On World Youth Skills Day, Autism-Europe would like to shed light on the low employment rate of autistic youth across Europe and how it relates to lack of educational and training opportunities for autistic people. We call for the development of training and positive employment initiatives that are accessible in times of Covid-19. EU programmes such as the Youth Guarantee should be made fully accessible for autistic youngsters.
Autism-Europe’s 2020-2021 World Autism Awareness Day campaign, “I can learn. I can work”, promotes equal access to education and employment for people on the autism spectrum. In the framework of this campaign and on the occasion of World Youth Skills day, Autism-Europe recognises the importance of equipping young people with skills for employment, decent work and entrepreneurship.
It is currently estimated that across the European Union less than 10% of people on the autism spectrum are employed, this is much higher than the rest of the population as it is estimated that globally 22.4% of youth are not in employment. The majority of autistic workers are employed in low-paid jobs, often part-time, or in sheltered settings. It relates to the fact that autistic youth also face many challenges accessing quality inclusive education due to lack of accommodation in educational settings. Without educational opportunities (including to university and vocational training), autistic people face even lower odds of gaining employment.
The COVID-19 pandemic has created even more barriers for autistic youth on the road to employment. The pandemic and lockdown measures have led to the worldwide closure of technical and vocational education and training institutions, threatening the continuity of skills development. Remote learning has proven inaccessible for part of the autistic population. Since the beginning of the pandemic, global and EU economies have entered into recessions, which makes it even more challenging for autistic people to access employment.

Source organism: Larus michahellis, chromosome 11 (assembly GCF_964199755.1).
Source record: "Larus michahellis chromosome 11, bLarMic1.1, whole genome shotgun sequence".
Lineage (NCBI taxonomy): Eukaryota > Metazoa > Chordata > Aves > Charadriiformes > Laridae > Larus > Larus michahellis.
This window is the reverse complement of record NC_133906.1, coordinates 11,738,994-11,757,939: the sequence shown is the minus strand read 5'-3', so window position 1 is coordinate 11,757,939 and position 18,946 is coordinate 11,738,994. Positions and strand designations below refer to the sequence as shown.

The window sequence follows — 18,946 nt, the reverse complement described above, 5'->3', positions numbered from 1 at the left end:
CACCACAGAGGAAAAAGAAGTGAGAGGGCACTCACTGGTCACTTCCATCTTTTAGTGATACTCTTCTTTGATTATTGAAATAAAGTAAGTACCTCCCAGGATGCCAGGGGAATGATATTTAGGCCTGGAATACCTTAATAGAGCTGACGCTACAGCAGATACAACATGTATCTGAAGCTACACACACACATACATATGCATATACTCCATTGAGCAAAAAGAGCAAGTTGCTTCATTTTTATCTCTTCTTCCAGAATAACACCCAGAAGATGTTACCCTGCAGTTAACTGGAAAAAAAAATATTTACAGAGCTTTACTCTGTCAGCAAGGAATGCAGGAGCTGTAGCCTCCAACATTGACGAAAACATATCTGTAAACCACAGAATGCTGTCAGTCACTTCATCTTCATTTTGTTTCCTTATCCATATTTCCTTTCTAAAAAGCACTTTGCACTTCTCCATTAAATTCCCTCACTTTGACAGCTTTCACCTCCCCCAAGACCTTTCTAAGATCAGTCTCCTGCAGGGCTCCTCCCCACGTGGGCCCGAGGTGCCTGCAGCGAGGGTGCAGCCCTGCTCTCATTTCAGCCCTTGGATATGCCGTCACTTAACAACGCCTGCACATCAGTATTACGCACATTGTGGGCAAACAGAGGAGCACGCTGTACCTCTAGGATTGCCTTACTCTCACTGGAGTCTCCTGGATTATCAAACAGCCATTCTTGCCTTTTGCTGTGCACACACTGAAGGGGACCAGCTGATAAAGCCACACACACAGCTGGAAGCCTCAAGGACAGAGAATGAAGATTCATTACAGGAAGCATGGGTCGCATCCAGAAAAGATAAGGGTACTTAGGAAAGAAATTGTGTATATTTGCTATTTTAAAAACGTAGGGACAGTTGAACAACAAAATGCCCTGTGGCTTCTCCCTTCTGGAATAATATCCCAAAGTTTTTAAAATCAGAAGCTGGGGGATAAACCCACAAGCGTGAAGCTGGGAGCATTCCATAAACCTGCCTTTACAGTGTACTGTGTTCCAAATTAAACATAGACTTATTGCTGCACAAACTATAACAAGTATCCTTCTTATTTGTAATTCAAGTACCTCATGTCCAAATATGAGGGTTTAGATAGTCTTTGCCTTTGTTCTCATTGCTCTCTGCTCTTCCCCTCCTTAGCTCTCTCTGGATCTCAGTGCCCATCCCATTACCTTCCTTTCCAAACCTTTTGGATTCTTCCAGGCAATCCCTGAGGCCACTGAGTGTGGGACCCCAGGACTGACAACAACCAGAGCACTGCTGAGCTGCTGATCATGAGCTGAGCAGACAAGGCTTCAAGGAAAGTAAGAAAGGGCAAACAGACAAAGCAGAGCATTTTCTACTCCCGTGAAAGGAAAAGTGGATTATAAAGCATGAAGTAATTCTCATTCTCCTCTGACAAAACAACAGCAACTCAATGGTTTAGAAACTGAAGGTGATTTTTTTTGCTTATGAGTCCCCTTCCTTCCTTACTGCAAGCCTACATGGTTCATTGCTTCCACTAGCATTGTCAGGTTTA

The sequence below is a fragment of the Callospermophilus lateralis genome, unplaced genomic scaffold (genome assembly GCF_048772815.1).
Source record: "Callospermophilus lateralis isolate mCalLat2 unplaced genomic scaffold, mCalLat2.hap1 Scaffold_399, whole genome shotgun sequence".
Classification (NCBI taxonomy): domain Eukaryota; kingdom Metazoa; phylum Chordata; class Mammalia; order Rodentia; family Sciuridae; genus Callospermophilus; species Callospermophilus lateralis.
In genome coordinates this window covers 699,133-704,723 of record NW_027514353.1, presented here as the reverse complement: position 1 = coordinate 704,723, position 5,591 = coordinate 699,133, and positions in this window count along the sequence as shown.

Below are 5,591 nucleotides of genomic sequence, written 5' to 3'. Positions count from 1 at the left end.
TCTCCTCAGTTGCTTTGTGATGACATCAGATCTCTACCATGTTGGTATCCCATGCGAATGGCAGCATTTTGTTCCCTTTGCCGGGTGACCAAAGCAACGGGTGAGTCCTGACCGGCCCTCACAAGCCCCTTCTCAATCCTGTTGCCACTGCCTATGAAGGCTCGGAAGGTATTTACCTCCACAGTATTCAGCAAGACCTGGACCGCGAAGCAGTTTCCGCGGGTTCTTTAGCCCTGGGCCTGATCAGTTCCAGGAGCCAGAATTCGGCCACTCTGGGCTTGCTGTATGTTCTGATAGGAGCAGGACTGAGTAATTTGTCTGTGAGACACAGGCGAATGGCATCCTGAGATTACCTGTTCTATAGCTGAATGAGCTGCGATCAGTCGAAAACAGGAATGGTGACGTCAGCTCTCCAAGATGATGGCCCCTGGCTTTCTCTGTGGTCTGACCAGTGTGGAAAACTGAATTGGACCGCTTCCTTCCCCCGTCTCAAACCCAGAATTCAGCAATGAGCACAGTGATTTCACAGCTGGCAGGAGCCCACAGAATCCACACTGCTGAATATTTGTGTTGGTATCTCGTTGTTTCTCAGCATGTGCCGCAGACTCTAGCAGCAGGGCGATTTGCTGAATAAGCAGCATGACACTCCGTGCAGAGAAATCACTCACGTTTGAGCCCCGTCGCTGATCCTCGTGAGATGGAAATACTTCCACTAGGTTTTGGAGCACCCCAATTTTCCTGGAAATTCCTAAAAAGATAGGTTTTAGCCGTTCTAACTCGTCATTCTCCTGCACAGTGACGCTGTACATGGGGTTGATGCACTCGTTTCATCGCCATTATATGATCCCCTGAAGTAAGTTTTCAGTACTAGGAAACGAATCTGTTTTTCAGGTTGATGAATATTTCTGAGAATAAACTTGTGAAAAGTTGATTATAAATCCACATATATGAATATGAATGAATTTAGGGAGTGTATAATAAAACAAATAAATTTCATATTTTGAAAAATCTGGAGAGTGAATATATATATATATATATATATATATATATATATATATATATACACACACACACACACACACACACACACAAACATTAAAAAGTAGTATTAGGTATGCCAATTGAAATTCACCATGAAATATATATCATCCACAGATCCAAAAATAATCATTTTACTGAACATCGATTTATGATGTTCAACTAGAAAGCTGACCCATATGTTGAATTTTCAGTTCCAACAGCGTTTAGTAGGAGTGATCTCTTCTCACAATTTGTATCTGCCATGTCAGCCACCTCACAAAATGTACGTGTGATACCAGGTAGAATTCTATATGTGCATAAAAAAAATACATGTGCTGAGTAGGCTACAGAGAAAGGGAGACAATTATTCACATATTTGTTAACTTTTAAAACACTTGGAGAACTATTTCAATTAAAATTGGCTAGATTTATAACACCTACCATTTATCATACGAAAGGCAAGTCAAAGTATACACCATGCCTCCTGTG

To help improve this situation, AE would like to call on the EU to ensure that their economic response to the pandemic is one that includes the needs of people with disabilities. Any new EU initiative to deal with the crisis and its recovery plans should ensure that autistic people and other disability groups are not left behind.
It is essential that the Youth Guarantee is fully inclusive to all young people in the labour market, including autistic people and other people with disabilities. Provide young people with disabilities with measures to access the labour market ranging from supported training and employment, to practical adjustments to the workplace through reasonable accommodation is paramount. It is thus essential to develop better understanding of the support and access needs of autistic people in education and the workplace. Participants in the scheme should also be allowed to continue receiving disability allowance that help them cover costs associated with their disability. More generally it is also essential to ensure the flexibility of social protection schemes, to prevent that entering the labour market results in persons with disabilities losing their social protection safety net. As the EU is currently preparing its next financial multiannual framework, we call for more ambitious budget to assist the inclusion of persons with disabilities in youth programmes (e.g. dedicated budget for personal assistance).